MSB:  Looking at the building you can see that pointed arch shape repeated in many locations, is there hidden structure in those places as well?

Qm:  Yes actually.  In the nave the ceiling is a six-part rib vault, this transfers the weight of the roof down to specialized piers and the buttresses.  These flying buttresses also utilize the pointed arch shape and are used to support the relatively thin walls of the cathedral while allowing an unprecedented number of windows.  All these elements come together to create a monumental interior experience that is surprisingly open and filled with light. 

rib vaults and other architectural details at Notre-Dame
(Left Top) Gargoyles are functional as well as decorative, directing water off the roof and away from eroding the mortar of the walls.  (Left Bottom) Inside the nave rib vaults, highlighted in blue, based on the pointed arch take the weight of the roof allowing the installation of large clerestory windows.  (Right) Many elements of Gothic architecture are based around the pointed arch, which came in different styles.  Notre-Dame uses a style based on an equilateral triangle, highlighted in red.

MSB:  So you’ve told us about the Gothic style of the cathedral, where previous styles not as grand? 

Qm:  Not at all, previous styles were grand structures as well.  Gothic architecture is actually one of three subdivisions of Medieval architecture, the other styles were marked by thick walls, round arches, and large heavy pillars supporting the roof.  Gothic architects took the general shapes and spatial relationships but then said, “But I want it taller and thinner with more light!”  This desire to escape the heaviness of the Romanesque styles is what prompted the structural innovation of the pointed arch, rib vaults, and flying buttresses.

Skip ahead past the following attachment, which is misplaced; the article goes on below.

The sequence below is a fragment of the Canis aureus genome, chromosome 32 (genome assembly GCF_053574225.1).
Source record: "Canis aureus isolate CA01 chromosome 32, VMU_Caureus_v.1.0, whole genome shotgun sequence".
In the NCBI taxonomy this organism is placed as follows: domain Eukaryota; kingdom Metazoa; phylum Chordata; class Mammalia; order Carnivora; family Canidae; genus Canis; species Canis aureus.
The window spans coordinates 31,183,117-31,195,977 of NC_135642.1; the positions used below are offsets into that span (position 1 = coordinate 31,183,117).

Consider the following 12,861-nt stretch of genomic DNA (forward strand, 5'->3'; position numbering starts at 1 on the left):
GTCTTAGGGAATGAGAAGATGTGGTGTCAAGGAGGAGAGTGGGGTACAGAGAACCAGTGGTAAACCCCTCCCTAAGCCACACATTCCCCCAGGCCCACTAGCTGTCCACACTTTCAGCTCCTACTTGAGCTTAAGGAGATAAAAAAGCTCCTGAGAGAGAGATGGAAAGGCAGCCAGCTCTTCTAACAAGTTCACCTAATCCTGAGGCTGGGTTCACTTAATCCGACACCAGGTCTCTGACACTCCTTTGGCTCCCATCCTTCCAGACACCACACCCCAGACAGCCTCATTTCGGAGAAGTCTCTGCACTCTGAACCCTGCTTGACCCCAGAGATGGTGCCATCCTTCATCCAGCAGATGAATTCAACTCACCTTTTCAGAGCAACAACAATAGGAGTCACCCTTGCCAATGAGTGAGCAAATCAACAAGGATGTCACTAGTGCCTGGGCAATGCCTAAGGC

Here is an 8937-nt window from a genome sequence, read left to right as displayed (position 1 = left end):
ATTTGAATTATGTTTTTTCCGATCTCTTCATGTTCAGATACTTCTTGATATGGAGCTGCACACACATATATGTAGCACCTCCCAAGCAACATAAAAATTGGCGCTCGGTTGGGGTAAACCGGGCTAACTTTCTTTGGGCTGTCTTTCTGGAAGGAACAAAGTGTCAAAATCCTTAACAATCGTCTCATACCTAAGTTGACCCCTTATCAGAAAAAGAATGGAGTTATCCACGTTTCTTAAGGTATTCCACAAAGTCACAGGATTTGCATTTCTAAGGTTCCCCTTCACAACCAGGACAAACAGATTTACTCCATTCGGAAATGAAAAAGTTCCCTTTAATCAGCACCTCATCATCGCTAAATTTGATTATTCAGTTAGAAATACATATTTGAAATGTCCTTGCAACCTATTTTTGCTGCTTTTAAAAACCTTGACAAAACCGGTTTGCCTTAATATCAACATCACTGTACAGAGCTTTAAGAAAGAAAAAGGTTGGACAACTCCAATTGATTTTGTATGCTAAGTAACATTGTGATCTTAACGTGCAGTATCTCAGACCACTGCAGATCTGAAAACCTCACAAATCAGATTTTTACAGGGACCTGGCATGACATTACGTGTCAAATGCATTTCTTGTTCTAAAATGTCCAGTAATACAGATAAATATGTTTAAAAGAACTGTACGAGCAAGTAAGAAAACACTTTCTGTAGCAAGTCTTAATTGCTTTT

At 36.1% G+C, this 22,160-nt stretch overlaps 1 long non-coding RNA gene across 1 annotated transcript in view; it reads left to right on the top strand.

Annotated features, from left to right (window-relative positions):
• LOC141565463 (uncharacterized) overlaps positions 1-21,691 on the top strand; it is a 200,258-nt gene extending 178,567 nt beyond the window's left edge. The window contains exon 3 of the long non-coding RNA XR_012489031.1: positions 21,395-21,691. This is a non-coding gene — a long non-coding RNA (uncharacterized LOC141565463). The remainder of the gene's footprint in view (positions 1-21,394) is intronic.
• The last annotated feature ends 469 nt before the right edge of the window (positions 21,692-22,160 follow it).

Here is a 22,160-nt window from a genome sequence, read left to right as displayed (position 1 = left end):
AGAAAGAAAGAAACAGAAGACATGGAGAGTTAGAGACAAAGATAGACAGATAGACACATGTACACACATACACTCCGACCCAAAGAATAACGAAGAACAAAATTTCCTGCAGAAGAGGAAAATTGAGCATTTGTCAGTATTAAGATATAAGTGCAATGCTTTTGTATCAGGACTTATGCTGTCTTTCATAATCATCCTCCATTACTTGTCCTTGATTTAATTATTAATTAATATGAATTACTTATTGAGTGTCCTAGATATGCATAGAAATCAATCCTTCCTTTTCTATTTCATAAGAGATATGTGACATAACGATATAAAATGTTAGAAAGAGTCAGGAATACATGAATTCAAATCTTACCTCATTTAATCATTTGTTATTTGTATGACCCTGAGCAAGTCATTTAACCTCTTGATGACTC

Romanesque style church
Based on pure geometry and round arches, when compared to the flair of ornamentation on Gothic structures Romanesque buildings can appear plain.

MSB:  Unfortunately we can’t avoid asking about the fire.  Where were you when it happened?  How did you react?

Qm:  Oh, I was devastated.  The cathedral has been my home for so long now to see it damaged is heartbreaking.  I was not in Paris at the time, getting some time away from the restoration work and when I saw it on the news I couldn’t look away.  But the church has been damaged before and has come back so I have every reason to believe the reconstruction will leave Notre Dame a beautiful destination once again. 


MSB:   What did you think about the design competition for the new roof?  Did you like any of the schemes?

Qm:     Those were wonderful! There were some truly amazing ideas, even if some of the entries were pretty wild.  And while I will be selfishly glad to see the cathedral whole and its old self again, part of me wouldn’t have minded adding a lap pool on the roof! 


MSB:   Well thank you so much for taking the time to speak with us today and enlightening us on Gothic architecture.  We hope the reconstruction continues to go smoothly and we see Notre Dame open again soon. 

Qm:     Thank you for having me on to speak with you.